Whistle-blower harassed after court case ended

SINGAPORE - He had information that a crime was being committed.

So, in 2011, Mr Tan Keng Hong reported it to the authorities, and the culprits were eventually taken to task.

But soon after the court case ended in January 2012, the 52-year-old said he and his family became victims of incessant harassment, which has continued to this day.

This, he alleged, was because his name, identity card number and address were included in an open-court document used in the case.

Now, Mr Tan has filed a law suit against the Maritime and Port Authority Of Singapore (MPA), which carried out the prosecution, seeking damages for the grief he and his family have been through.

In his statement of claim filed in July, Mr Tan detailed more than seven instances where he and his family had been harassed at their first-storey unit.

On one occasion, someone had used a bicycle chain to lock his metal gate. Some of his flowerpots were smashed and paint was splashed on his door and windows on several occasions. He also received incessant calls on his phone in the middle of the night, with the caller making threats and cursing him.

As a result, he and his family are now "living in constant fear, stress, anxiety", said the court document.

Before this, he and his family had resided "without incident" at the three-room flat since 2010, he said.

Mr Tan, who is married with a 23-year-old son, said they are still living there as they have no money to move.


He has since made 12 police reports on the harassments.

He said he installed a closed-circuit television camera outside his unit, but removed it earlier this year during a block upgrading.

Mr Tan, who worked as a marine coordinator for another shipping company when he made the report, had provided information that led to the prosecution of a Singaporean company known as Elcarim Petroleum.

In August 2011, he witnessed the company's motor tanker loading a cargo of unrecovered waste oil, which they were not supposed to, at Tanjong Kling Road.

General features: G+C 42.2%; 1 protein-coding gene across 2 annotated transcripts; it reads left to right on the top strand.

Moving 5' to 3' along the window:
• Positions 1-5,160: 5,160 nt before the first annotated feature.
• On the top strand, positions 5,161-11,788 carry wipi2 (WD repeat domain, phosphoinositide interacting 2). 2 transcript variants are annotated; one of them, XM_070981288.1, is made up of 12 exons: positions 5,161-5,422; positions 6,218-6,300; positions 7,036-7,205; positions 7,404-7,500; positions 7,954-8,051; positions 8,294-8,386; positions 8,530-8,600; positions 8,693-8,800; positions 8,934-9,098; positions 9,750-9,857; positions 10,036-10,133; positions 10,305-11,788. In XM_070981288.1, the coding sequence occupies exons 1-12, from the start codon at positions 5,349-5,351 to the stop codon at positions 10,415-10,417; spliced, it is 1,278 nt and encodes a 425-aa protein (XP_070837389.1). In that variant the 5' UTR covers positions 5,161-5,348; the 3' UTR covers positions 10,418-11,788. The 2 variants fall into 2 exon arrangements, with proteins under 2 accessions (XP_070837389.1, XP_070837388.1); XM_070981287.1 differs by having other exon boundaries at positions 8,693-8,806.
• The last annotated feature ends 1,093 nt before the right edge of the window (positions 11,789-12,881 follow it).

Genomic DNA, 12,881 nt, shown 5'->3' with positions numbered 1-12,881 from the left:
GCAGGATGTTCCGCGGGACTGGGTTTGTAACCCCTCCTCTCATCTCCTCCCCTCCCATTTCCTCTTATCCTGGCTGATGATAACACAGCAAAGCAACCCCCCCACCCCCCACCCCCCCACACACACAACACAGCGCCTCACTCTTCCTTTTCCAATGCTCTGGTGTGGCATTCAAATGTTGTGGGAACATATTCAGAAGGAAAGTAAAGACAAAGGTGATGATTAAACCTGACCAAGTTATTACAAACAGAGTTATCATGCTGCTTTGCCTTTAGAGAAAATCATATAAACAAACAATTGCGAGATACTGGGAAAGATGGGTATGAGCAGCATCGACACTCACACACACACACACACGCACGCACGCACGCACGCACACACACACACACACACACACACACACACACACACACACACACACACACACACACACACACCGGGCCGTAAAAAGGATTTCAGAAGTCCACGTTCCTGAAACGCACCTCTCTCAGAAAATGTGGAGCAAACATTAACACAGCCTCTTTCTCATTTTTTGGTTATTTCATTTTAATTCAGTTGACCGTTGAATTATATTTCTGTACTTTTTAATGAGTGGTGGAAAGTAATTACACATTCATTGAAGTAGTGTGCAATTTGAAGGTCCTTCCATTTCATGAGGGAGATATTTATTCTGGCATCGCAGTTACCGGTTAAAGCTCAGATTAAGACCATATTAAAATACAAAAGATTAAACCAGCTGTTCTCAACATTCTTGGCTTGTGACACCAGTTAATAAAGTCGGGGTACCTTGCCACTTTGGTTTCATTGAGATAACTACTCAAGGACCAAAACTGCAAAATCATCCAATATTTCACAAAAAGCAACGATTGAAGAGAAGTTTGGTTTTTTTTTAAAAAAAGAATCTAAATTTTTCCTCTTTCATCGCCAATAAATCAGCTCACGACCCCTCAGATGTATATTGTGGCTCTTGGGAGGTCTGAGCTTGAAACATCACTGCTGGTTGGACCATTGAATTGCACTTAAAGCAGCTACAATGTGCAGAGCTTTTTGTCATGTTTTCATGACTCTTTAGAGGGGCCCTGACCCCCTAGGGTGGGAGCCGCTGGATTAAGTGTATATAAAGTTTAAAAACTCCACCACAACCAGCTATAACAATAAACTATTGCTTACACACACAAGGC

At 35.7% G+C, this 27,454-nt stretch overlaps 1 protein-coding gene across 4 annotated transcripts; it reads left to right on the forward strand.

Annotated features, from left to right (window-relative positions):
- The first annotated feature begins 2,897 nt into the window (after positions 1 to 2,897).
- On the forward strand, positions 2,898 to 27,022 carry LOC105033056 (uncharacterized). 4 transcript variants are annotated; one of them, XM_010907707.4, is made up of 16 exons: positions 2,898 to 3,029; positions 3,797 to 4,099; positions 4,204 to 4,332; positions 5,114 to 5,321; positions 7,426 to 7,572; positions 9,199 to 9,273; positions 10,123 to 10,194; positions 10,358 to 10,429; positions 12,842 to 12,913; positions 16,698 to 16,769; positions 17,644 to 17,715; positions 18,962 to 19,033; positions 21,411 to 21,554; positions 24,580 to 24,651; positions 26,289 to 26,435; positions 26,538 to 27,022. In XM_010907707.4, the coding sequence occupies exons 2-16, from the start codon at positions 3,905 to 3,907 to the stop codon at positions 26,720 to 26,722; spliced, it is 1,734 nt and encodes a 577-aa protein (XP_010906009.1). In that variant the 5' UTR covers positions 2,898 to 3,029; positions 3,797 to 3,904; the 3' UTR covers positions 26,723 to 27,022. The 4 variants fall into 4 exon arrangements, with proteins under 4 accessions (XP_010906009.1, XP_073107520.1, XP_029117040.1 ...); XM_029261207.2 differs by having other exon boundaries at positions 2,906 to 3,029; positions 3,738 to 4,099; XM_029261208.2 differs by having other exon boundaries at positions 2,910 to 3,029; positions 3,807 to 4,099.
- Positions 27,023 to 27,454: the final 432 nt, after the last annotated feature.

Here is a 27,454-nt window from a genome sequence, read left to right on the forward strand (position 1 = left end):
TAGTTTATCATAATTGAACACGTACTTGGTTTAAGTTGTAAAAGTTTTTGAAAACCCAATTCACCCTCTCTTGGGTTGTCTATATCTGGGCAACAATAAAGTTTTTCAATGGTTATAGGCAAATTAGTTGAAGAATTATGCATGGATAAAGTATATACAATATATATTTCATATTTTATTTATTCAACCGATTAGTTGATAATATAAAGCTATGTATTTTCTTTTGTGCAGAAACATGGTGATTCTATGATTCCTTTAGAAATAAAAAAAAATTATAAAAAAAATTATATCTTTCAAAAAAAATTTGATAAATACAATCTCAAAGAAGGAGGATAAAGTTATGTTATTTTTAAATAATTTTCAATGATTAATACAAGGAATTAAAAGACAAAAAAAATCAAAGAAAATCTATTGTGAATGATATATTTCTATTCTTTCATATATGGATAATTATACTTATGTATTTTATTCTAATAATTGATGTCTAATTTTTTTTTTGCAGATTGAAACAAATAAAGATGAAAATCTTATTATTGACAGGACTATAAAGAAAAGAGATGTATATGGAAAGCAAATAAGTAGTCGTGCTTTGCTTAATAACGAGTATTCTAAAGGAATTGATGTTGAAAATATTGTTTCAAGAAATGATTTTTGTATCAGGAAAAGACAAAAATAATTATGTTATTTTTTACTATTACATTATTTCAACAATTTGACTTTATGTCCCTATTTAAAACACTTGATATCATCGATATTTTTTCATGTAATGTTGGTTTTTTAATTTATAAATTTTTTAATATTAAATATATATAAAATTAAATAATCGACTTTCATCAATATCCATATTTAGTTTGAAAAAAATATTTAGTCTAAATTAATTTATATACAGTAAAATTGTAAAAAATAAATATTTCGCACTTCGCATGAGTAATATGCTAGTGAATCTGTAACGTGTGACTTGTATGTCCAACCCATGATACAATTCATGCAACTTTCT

In January 2012, the company pleaded guilty to five charges of contravening Regulation 7 of the MPA (Dangerous Goods, Petroleum and Explosives) Regulations.

It was fined $7,500.

In his statement of claim, Mr Tan, through his lawyer M. Lukshumayeh, said there was an "implied agreement" that MPA should protect him by not disclosing his identity and address.

Mr Tan left his old job and was subsequently jailed for 11 months for smuggling contraband cigarettes across the Causeway.

Since his release from jail in February, he has been working as a freelance marine coordinator.


Complaint was unsolicited and voluntary

He was neither a confidential informant nor did he make any request for anonymity.

These were some of the details the Maritime and Port Authority Of Singapore (MPA) provided in its defence of the claims made by Mr Tan Keng Hong.

In its defence, which was filed in the State Courts on July 25, MPA's lawyers from Straits Law Practice LLC said neither the agency nor its prosecutor, Mr Ng Hak Mun, had acted in "bad faith" when it named Mr Tan in its court hearing on Jan 10, 2012.

MPA said the information from Mr Tan was not provided directly to the agency, but through a report made at Bukit Merah Neighbourhood Police Centre on Aug 3, 2011.

The police subsequently referred the matter to the MPA, which then investigated.

Since the complaint was unsolicited and voluntary, there could not have been any agreement of confidentiality, argued MPA.

The agency also submitted that any individual who made a complaint to the police or any regulatory body "would reasonably have known that they may be called as witnesses in court in the prosecution of any persons for offences pursuant to the relevant laws, statutes and regulations".


Also, when requests are made by accused persons, the police "may be duty-bound" to furnish the first information reports to such accused persons "in the interest of open justice", the defence added.

When contacted, an MPA spokesman said the agency has a "strict policy" when it comes to protecting "the identity of any whistle-blower".

The MPA will not divulge the identity, except in documents that have to be tendered to the courts, she added.

The spokesman said: "Where credible information is provided to MPA, we will follow up to investigate and take appropriate action based on the evidence we have gathered."

This article was first published on Sep 23, 2014.
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